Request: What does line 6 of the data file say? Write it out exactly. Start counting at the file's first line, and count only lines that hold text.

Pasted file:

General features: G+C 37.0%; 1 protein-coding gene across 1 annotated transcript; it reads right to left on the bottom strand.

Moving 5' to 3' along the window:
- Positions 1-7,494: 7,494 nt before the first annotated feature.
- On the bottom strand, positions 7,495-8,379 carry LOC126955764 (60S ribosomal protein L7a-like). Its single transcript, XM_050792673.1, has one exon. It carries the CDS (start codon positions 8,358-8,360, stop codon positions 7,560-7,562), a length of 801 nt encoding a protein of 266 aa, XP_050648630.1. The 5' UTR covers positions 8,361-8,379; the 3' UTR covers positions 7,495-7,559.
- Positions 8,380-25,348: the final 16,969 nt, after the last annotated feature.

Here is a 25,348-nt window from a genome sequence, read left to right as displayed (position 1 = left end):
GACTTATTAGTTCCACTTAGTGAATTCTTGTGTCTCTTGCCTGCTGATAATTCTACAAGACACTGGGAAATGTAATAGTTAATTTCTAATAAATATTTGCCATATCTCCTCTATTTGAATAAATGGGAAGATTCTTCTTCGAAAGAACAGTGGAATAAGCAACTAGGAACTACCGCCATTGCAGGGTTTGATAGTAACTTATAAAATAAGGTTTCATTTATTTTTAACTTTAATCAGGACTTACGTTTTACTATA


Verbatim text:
Here is a 25,348-nt window from a genome sequence, read left to right as displayed (position 1 = left end):